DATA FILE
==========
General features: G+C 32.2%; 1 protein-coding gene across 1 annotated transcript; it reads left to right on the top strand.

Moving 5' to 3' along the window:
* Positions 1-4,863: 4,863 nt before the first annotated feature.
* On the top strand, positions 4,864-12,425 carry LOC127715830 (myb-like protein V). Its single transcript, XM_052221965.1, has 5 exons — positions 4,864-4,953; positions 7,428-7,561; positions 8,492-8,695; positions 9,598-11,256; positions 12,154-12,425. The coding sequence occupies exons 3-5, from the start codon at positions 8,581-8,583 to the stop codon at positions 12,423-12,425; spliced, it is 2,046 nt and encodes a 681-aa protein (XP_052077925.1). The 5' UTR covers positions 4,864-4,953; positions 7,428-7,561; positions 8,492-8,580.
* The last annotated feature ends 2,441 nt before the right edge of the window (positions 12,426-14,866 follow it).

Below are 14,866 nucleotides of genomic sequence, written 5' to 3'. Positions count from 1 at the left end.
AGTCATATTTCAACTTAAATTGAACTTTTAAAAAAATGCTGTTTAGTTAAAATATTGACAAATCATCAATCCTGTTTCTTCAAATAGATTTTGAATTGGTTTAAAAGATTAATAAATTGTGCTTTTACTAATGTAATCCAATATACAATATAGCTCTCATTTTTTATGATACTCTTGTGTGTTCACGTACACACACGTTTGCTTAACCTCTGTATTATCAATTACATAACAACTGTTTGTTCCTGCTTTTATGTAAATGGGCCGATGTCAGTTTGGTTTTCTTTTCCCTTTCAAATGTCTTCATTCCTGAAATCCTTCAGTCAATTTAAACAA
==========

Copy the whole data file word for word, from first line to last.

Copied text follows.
General features: G+C 32.2%; 1 protein-coding gene across 1 annotated transcript; it reads left to right on the top strand.

Moving 5' to 3' along the window:
* Positions 1-4,863: 4,863 nt before the first annotated feature.
* On the top strand, positions 4,864-12,425 carry LOC127715830 (myb-like protein V). Its single transcript, XM_052221965.1, has 5 exons — positions 4,864-4,953; positions 7,428-7,561; positions 8,492-8,695; positions 9,598-11,256; positions 12,154-12,425. The coding sequence occupies exons 3-5, from the start codon at positions 8,581-8,583 to the stop codon at positions 12,423-12,425; spliced, it is 2,046 nt and encodes a 681-aa protein (XP_052077925.1). The 5' UTR covers positions 4,864-4,953; positions 7,428-7,561; positions 8,492-8,580.
* The last annotated feature ends 2,441 nt before the right edge of the window (positions 12,426-14,866 follow it).

Below are 14,866 nucleotides of genomic sequence, written 5' to 3'. Positions count from 1 at the left end.
AGTCATATTTCAACTTAAATTGAACTTTTAAAAAAATGCTGTTTAGTTAAAATATTGACAAATCATCAATCCTGTTTCTTCAAATAGATTTTGAATTGGTTTAAAAGATTAATAAATTGTGCTTTTACTAATGTAATCCAATATACAATATAGCTCTCATTTTTTATGATACTCTTGTGTGTTCACGTACACACACGTTTGCTTAACCTCTGTATTATCAATTACATAACAACTGTTTGTTCCTGCTTTTATGTAAATGGGCCGATGTCAGTTTGGTTTTCTTTTCCCTTTCAAATGTCTTCATTCCTGAAATCCTTCAGTCAATTTAAACAA